Taxation of Rental Property
Rental property serves as a steady source of primary or secondary income for many. If you own rental property, there are several tax topics that you should be familiar with. In this article, we will go over the basics of rental property taxation.
Rental Property Income
According to the IRS, rental income is any payment that you receive for the use or occupation of a property. Any rental income that you receive needs to be reported to the IRS. Generally speaking, you will report the rental income in the year that you receive it. According to a popular survey in Britain, London property management has only been getting more intricate and complex, with so many factors intertwining the management. This is true even if the payment is credited for a different year for your tenant.
For example, if you were to receive a check from your tenant in December 2017 for their January 2018 rent, this income would be reported on your 2017 tax return. Another situation where this comes into play is with first and last month’s rent. If you require your client to place first and last month’s rent before they move in, you must report it as income in the tax year that you received it. You must report it this way, regardless of when the actual last month of rent will actually be.
However, income in the form of security deposits works a little bit differently. Typically, you would not consider a security deposit income if you plan on returning it to your tenant. But if you end up keeping all or part of the deposit, you would report it as income in the year that the lease terminates. If you keep the security deposit to pay for damages the cost of repairing the damages can help to offset the income.
Rental Property Expenses
Expenses related to your rental property can help offset the income you made and reduce your tax liability. You are able to deduct ordinary and necessary expenses that you incur in the course of operating a rental property business. Some of the expenses that you can deduct include:
- Mortgage Interest
- Property Taxes
- Operating Expenses
- Cleaning Costs
- Pest Control
- Management Fees
- HOA Dues
- Professional Fees
- Equipment Rental
- Trash Removal
- Lawn/Grounds Maintenance
- Cost of Travel to and from Rental Properties
It is important to note that the cost of improvements to your rental property is not the same as other expenses. Also, it’s a fact that the expenses of maintaining a property change with the onset of different seasons. If ignored, this can have dire consequences on the property, especially in winter. Only dependable experts can carry it out correctly, they offer maintenance services you can rely on. To avoid the additional charges, one may have a look at Property Management tips for winter, winter property management tips. They need to be depreciated over the span of several years. You need to be careful not to confuse repairs with improvements. An improvement is something that is done to add value to the property or substantially prolongs its life. It would include doing such things as:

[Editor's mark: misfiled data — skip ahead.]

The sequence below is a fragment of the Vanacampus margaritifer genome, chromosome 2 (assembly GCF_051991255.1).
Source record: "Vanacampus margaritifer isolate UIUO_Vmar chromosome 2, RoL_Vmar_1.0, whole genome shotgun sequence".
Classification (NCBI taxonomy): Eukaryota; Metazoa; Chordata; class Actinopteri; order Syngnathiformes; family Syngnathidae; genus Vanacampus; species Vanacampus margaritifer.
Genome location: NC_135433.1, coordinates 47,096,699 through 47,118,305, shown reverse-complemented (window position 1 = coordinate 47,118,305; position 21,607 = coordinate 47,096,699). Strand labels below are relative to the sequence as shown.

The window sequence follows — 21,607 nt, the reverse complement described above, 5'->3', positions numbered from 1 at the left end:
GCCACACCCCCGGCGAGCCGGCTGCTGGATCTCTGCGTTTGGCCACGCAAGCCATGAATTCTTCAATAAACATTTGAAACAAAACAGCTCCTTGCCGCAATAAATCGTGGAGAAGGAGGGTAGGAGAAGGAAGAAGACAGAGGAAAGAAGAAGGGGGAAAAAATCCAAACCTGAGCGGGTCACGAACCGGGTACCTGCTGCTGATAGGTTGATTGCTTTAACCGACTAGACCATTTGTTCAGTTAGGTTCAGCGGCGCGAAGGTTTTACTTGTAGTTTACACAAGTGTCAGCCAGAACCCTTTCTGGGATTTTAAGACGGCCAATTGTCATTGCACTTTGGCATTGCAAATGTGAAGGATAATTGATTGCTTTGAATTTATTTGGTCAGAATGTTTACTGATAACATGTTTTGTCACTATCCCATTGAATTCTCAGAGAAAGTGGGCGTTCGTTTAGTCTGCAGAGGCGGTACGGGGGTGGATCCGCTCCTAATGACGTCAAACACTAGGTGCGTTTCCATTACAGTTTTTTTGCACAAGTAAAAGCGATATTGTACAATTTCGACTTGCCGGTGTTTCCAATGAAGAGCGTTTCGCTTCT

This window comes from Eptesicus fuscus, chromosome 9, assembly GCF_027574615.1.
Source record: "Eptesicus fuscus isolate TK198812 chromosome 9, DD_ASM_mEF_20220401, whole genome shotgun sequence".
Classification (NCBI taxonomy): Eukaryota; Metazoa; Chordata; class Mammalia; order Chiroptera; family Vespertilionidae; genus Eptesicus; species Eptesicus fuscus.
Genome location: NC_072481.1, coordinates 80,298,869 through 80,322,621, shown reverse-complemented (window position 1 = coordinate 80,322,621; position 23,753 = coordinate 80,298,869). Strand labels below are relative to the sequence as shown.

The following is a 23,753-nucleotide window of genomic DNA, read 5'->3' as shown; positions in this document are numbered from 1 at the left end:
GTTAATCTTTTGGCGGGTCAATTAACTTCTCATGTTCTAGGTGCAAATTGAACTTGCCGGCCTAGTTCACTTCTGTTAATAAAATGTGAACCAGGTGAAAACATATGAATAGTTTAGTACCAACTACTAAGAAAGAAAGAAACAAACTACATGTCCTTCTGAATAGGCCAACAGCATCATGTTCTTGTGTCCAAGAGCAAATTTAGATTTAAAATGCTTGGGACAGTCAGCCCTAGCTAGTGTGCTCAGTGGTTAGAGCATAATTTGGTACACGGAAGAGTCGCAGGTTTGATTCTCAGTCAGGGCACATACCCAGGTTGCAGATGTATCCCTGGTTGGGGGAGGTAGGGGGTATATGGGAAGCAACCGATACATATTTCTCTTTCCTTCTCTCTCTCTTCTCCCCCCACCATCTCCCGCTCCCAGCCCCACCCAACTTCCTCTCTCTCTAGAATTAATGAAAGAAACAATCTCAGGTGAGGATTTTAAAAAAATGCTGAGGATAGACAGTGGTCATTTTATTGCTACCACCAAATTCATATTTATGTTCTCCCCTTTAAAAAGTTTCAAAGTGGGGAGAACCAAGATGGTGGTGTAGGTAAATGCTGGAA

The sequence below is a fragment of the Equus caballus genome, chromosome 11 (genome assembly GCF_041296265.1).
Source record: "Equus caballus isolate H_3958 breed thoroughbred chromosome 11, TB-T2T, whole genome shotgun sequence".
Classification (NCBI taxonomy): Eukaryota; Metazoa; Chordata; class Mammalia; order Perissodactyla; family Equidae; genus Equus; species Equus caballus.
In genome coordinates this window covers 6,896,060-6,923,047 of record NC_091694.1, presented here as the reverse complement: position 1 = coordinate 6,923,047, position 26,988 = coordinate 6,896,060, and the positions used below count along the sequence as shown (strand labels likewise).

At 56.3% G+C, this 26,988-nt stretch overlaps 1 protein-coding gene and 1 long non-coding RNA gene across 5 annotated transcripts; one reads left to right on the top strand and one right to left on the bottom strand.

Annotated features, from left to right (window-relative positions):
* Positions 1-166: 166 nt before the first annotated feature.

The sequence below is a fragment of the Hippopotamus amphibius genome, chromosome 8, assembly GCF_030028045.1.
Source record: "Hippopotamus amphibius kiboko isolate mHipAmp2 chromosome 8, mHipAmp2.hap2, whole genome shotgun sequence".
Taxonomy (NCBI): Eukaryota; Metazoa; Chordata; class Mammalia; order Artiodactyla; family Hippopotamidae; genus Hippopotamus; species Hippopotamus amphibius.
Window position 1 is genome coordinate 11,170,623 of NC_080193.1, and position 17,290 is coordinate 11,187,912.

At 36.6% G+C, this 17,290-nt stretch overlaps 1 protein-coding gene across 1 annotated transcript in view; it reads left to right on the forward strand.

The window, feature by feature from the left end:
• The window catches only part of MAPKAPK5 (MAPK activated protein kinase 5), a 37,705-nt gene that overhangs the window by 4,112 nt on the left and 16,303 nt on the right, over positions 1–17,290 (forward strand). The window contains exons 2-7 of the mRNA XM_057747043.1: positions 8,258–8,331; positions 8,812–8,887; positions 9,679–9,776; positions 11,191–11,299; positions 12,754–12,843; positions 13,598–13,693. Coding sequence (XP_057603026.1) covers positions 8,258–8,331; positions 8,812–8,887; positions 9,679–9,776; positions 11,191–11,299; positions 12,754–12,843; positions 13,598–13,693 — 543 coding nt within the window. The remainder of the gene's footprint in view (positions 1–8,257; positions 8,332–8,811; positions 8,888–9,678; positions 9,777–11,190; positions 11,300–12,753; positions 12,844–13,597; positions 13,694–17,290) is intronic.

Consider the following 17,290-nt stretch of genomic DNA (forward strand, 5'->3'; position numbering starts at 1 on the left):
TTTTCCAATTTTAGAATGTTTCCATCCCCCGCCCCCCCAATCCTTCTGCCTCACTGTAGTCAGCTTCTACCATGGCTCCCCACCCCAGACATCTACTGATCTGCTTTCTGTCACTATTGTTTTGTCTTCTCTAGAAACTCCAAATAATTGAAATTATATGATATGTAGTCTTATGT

- Building an addition to the property
- Installing a swimming pool
- Installing a water filtration system
- Updating the kitchen
- Insulating the property
On the other hand, repairs are things done to the property by hiring a reliable contractor like Brushwork Painters, to keep the property in good condition. Repairs include such things as:
- Repairing Appliances
- Fixing Leaks
- Replacing Broken Windows
Proper record-keeping is important for any tax situation. Your records are documents that support the income and expenses that you claim on your tax return. This way if you ever have the unfortunate chance of being audited, you will have the proof you need to support your tax return. Despite the importance of record-keeping, many are unsure about what documents they actually need to keep.
Basically put, you need to keep any documentation relating to the expenses and income of your rental property. This could include:
- Canceled Checks
- Bank Accounts/Credit Card Statements
You should keep these documents on file for at least 7 years. When it comes to taxes, it is best to error on the side of caution.
Filing Your Taxes
How you report your rental income and losses depends on how you set your business up. If you own your business as a sole proprietorship or have classified your business as a disregarded entity, you will report the income and losses on your personal tax return. You will need to attach a Schedule E. There you will list the total income, expenses, and depreciation for each property you own.
If you have classified your business as a Partnership, S-Corporation, or C-Corporation, you will need to file a separate business tax return. You will be filing either 1120, 1120s or 1065. You will use these forms to list the total income, expenses, and depreciation of each property. Please note that business taxes are due before personal taxes are. They must be filed by March 15th.
If you need help with filing your taxes reach out to a qualified tax preparer. They can help you with the necessary forms, including properly depreciating your assets. They will also be able to give you tips on reducing your overall tax liability.
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